Morse said that while some teachers were hoping that the DEIJ Coordinator would have teaching experience, he believes that these lived experiences still make her extremely qualified for the role. He said, “in this particular instance, we didn’t need somebody who had been a teacher, because our teachers know how to teach. It really was about how this person can bring the resources so that our teachers can enhance their work around DEIJ and support the school system as it grows in this work. To me, the most important part of the decision was finding someone who could articulate their lived experience and help teachers when they have questions.”
Blansett’s background stood out to Jablonski, too. She said that even before her interview, Blansett was one of her top choices for the position because of her resume. Because Blansett was the first DEIJ coordinator at another university, Jablonski “was already thinking that she would be a really good fit—someone who literally was in the same first position at another place.”
Blansett’s place at the top of Jablonski’s list was solidified in her interview, where Jablosnki said “she just wowed the whole group.” Jablonski saw the same traits that Morse noticed in Blansett, appreciating her ability to articulate, get to the point, and give specific examples in response to questions. Jablonski also said she “could picture her speaking to people in our district or parents that might have questions or might not be fully on board with why we need this position. I could see her being able to carry on a productive conversation, and that was really good.” It seemed to Jablonski that Blansett was genuinely interested in getting to know people and form connections, which stood out in comparison to other candidates.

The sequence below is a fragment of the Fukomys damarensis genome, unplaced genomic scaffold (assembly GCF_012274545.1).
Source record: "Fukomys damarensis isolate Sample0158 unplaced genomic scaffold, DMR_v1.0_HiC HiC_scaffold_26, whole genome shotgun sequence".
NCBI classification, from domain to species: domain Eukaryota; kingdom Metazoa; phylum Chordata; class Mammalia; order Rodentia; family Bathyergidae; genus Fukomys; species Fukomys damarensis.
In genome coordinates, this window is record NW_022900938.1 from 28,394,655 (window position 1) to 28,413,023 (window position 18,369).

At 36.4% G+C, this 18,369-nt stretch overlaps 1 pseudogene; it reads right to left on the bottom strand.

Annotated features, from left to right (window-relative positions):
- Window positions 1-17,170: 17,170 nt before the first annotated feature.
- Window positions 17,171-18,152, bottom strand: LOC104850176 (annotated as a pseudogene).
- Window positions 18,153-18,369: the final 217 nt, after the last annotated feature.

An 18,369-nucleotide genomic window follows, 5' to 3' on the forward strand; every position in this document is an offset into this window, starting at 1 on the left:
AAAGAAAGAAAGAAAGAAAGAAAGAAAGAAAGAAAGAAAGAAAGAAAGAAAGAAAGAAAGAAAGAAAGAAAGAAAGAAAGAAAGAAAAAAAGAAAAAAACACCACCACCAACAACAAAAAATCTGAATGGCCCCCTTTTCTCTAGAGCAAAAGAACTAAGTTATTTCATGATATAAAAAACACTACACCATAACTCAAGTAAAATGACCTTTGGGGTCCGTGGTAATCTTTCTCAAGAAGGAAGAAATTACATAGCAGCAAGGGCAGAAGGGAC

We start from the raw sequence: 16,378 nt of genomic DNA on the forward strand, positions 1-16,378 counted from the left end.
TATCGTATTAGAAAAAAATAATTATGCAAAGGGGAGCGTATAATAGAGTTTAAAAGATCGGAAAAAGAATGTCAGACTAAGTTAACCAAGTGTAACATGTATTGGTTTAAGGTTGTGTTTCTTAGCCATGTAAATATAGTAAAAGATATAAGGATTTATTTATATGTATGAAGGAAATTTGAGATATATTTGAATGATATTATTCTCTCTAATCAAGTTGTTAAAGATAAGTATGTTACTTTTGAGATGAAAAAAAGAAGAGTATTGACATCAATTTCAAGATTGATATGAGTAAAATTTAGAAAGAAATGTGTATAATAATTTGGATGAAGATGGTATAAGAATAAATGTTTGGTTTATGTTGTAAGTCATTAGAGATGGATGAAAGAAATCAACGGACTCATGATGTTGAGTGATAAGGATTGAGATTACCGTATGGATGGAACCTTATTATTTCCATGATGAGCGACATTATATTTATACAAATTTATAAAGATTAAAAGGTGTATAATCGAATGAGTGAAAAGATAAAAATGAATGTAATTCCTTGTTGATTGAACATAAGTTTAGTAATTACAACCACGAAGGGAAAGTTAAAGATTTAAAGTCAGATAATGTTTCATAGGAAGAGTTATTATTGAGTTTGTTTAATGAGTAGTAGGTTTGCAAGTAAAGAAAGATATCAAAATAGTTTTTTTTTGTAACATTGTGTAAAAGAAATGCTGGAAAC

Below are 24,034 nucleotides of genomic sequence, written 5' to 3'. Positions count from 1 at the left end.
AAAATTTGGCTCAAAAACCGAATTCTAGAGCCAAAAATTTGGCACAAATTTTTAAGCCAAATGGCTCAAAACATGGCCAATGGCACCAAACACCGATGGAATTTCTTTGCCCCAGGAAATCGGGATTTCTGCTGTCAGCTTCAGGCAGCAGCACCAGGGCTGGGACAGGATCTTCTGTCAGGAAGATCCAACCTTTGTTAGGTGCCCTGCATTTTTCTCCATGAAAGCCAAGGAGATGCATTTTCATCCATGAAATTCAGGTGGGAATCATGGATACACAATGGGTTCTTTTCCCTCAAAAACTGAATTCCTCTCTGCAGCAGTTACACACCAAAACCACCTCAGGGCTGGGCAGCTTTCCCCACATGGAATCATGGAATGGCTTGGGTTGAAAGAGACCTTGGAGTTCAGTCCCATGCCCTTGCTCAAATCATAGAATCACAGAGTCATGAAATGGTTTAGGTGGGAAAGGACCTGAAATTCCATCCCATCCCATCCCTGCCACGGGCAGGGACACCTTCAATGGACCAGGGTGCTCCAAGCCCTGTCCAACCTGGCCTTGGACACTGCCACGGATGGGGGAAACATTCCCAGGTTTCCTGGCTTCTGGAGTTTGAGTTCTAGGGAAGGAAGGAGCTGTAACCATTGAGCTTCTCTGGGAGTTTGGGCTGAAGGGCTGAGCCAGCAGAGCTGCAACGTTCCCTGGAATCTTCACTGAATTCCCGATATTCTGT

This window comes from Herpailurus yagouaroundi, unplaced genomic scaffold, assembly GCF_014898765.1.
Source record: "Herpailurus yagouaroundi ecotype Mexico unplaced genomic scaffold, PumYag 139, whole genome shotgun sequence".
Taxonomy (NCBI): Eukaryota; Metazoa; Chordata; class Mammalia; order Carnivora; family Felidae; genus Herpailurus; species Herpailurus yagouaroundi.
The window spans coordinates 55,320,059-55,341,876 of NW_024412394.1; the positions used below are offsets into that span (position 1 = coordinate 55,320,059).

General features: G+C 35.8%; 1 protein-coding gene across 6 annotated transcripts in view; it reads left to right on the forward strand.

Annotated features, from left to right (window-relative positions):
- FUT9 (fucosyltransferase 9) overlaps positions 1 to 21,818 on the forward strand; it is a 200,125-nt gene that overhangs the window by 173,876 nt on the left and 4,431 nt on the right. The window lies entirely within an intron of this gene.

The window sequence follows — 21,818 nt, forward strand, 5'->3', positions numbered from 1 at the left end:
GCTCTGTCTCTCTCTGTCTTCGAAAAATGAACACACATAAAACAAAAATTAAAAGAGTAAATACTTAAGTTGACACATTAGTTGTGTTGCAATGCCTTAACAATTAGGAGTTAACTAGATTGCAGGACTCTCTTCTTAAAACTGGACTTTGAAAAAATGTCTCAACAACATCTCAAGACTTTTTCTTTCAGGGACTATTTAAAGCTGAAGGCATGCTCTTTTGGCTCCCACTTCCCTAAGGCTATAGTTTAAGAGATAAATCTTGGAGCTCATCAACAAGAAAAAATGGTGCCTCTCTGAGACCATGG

Jablonski says one of her big hopes for the new coordinator is that she will improve professional development around DEIJ topics, an area that she feels has been lacking. She hopes that Blansett can “also be someone who’s willing to make waves a little bit” in order to bring positive change.
Now that Blansett has been hired, the ORCSD community can get to know her even more and work with her to make the district more just and equitable for all.
– Zoe Selig
Featured image courtesy of Carsey School of Public Policy Website